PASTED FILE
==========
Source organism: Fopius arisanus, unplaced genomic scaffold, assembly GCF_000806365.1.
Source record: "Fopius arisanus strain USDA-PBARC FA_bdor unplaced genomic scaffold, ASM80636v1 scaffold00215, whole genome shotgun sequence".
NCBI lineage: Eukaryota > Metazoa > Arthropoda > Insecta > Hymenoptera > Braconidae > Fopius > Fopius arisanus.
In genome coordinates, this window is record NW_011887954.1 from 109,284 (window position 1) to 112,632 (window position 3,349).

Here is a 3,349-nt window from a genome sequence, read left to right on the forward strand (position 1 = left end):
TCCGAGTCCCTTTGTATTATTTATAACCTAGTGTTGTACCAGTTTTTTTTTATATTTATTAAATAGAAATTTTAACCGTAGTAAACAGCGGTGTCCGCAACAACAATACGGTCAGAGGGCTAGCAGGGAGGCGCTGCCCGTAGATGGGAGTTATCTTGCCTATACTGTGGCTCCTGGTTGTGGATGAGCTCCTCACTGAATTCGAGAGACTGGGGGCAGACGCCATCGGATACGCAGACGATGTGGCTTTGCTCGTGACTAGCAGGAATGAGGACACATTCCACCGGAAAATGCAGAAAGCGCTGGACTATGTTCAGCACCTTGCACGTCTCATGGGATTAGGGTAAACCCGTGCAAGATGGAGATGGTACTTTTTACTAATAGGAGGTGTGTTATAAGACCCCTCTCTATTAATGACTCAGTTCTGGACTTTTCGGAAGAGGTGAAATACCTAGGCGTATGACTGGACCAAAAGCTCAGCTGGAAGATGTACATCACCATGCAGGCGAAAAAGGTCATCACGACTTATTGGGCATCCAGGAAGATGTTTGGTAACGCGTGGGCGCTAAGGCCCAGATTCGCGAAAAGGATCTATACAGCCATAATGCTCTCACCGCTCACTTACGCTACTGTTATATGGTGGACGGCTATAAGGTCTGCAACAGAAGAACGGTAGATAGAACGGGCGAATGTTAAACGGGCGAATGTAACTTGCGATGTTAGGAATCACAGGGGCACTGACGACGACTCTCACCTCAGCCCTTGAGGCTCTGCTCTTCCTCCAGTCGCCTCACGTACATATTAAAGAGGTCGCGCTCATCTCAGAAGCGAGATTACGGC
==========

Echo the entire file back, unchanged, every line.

Source organism: Fopius arisanus, unplaced genomic scaffold, assembly GCF_000806365.1.
Source record: "Fopius arisanus strain USDA-PBARC FA_bdor unplaced genomic scaffold, ASM80636v1 scaffold00215, whole genome shotgun sequence".
NCBI lineage: Eukaryota > Metazoa > Arthropoda > Insecta > Hymenoptera > Braconidae > Fopius > Fopius arisanus.
In genome coordinates, this window is record NW_011887954.1 from 109,284 (window position 1) to 112,632 (window position 3,349).

Here is a 3,349-nt window from a genome sequence, read left to right on the forward strand (position 1 = left end):
TCCGAGTCCCTTTGTATTATTTATAACCTAGTGTTGTACCAGTTTTTTTTTATATTTATTAAATAGAAATTTTAACCGTAGTAAACAGCGGTGTCCGCAACAACAATACGGTCAGAGGGCTAGCAGGGAGGCGCTGCCCGTAGATGGGAGTTATCTTGCCTATACTGTGGCTCCTGGTTGTGGATGAGCTCCTCACTGAATTCGAGAGACTGGGGGCAGACGCCATCGGATACGCAGACGATGTGGCTTTGCTCGTGACTAGCAGGAATGAGGACACATTCCACCGGAAAATGCAGAAAGCGCTGGACTATGTTCAGCACCTTGCACGTCTCATGGGATTAGGGTAAACCCGTGCAAGATGGAGATGGTACTTTTTACTAATAGGAGGTGTGTTATAAGACCCCTCTCTATTAATGACTCAGTTCTGGACTTTTCGGAAGAGGTGAAATACCTAGGCGTATGACTGGACCAAAAGCTCAGCTGGAAGATGTACATCACCATGCAGGCGAAAAAGGTCATCACGACTTATTGGGCATCCAGGAAGATGTTTGGTAACGCGTGGGCGCTAAGGCCCAGATTCGCGAAAAGGATCTATACAGCCATAATGCTCTCACCGCTCACTTACGCTACTGTTATATGGTGGACGGCTATAAGGTCTGCAACAGAAGAACGGTAGATAGAACGGGCGAATGTTAAACGGGCGAATGTAACTTGCGATGTTAGGAATCACAGGGGCACTGACGACGACTCTCACCTCAGCCCTTGAGGCTCTGCTCTTCCTCCAGTCGCCTCACGTACATATTAAAGAGGTCGCGCTCATCTCAGAAGCGAGATTACGGC